He adds: “Landlords have got to start thinking about alternative uses. Hopefully owners of properties have recognised that if they sit waiting for a big retail rent to come their way they are going to be waiting a long time.”

 based property agent Whiteacres, says: “I think we can all see that the high street is going to suffer over the next few years and in my opinion the government need to consider the cost of business rates.

“Landlords also need to look at their rents and planners need to be lenient and allow certain buildings to be converted into residential or live/work space.


Business leaders across Lancashire are still uncertain about their short and medium- term office requirements. Most have created a more agile workforce which has aided the continuity of their businesses.

 term if landlords aren’t dynamic and continuously evolve their offering to suit occupiers ever changing requirements to maintain their value and income.

Various studies have shown that employees welcome the ability to work from home yet the majority don’t want to work at home full time.  balance due to the merger of the two over the past twelve months with more developing a newfound respect for their workplace.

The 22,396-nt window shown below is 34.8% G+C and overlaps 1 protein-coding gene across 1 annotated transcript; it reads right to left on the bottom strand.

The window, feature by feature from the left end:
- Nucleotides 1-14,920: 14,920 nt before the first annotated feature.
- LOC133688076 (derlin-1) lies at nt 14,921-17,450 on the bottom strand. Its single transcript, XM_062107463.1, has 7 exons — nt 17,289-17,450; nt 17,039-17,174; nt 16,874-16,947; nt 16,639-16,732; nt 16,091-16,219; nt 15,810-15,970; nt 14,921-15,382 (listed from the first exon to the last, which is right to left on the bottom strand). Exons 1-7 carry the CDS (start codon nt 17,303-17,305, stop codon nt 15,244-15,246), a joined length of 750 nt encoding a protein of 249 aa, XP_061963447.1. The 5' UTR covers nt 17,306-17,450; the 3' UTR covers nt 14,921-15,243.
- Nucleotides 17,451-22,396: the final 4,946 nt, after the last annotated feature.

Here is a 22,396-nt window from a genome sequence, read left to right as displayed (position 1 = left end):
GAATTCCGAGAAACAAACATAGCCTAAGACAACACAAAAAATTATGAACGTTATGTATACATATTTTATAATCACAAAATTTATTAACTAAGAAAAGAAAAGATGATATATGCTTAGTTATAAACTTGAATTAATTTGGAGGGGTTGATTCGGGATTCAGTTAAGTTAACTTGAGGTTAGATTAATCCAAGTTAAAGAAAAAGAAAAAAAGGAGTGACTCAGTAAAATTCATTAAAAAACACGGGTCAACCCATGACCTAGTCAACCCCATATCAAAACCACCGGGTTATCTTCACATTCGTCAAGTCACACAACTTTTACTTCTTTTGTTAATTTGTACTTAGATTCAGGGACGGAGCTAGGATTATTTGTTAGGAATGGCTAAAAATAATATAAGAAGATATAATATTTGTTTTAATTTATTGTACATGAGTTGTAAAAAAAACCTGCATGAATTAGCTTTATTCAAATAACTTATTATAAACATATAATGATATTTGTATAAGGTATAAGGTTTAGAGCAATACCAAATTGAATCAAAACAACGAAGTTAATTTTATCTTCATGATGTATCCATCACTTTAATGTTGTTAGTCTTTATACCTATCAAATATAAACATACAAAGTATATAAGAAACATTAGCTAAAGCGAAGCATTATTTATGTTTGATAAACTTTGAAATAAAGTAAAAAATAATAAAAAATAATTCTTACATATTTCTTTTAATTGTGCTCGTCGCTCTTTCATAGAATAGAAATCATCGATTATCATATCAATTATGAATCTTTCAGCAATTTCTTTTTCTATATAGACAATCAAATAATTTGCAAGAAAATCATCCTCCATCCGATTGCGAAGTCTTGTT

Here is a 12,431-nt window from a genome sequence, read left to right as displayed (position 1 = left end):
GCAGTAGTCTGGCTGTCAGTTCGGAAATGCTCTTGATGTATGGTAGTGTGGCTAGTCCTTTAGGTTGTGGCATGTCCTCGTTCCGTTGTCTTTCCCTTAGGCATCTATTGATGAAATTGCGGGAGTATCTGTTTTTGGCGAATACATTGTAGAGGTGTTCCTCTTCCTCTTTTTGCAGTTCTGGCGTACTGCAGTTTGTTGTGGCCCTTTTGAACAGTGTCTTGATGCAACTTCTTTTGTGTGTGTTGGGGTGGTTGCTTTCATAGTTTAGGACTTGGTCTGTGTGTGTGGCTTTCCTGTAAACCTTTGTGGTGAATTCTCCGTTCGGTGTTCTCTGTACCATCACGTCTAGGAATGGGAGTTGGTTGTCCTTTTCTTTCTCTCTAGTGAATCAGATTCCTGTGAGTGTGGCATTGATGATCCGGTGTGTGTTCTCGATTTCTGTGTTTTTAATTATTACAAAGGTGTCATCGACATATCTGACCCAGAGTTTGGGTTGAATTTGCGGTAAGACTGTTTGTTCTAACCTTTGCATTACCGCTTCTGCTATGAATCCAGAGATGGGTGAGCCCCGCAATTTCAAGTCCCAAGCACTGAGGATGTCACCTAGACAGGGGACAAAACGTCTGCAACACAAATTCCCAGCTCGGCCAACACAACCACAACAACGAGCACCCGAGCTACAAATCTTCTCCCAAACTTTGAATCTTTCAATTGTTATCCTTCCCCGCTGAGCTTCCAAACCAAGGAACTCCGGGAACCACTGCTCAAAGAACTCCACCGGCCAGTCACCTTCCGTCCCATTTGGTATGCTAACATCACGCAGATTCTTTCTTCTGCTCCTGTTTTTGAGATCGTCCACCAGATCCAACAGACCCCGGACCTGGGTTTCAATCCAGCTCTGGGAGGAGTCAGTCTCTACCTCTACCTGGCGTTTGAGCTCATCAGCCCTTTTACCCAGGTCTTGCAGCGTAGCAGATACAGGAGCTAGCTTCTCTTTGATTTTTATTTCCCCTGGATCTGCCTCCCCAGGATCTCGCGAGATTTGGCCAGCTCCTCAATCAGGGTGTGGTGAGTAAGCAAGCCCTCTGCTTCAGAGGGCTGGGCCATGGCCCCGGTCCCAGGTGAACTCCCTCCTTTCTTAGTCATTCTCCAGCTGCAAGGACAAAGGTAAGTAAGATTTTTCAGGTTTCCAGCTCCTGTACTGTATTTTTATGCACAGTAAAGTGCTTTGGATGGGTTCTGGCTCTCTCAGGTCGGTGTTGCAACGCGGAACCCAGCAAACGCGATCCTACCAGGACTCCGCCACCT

  to become more comfortable and designed around employee enrichment to enhance the occupiers working life.

Employees, and ultimately businesses, will be more demanding in terms of sustainability of their workspace. Landlords and developers will need to create co-working spaces with more integrated services such as childcare,  same complex with these complexes becoming more integrated collaborative spaces where different companies will meet and interact rather than having exclusive standalone  space within the same complex will need to be available for occupants to suit their quickly evolving requirements.

Developers are lagging way behind in the  other highly developed countries. The existing model of property developers building identikit  an increasing appetite for bespoke designed 

Let us resolve your property issues, call us on 01772 876456 or visit



Page 1  |  Page 2  |  Page 3  |  Page 4  |  Page 5  |  Page 6  |  Page 7  |  Page 8  |  Page 9  |  Page 10  |  Page 11  |  Page 12  |  Page 13  |  Page 14  |  Page 15  |  Page 16  |  Page 17  |  Page 18  |  Page 19  |  Page 20  |  Page 21  |  Page 22  |  Page 23  |  Page 24  |  Page 25  |  Page 26  |  Page 27  |  Page 28  |  Page 29  |  Page 30  |  Page 31  |  Page 32  |  Page 33  |  Page 34  |  Page 35  |  Page 36  |  Page 37  |  Page 38  |  Page 39  |  Page 40  |  Page 41  |  Page 42  |  Page 43  |  Page 44  |  Page 45  |  Page 46  |  Page 47  |  Page 48  |  Page 49  |  Page 50  |  Page 51  |  Page 52  |  Page 53  |  Page 54  |  Page 55  |  Page 56  |  Page 57  |  Page 58  |  Page 59  |  Page 60  |  Page 61  |  Page 62  |  Page 63  |  Page 64  |  Page 65  |  Page 66  |  Page 67  |  Page 68  |  Page 69  |  Page 70  |  Page 71  |  Page 72  |  Page 73  |  Page 74  |  Page 75  |  Page 76  |  Page 77  |  Page 78  |  Page 79  |  Page 80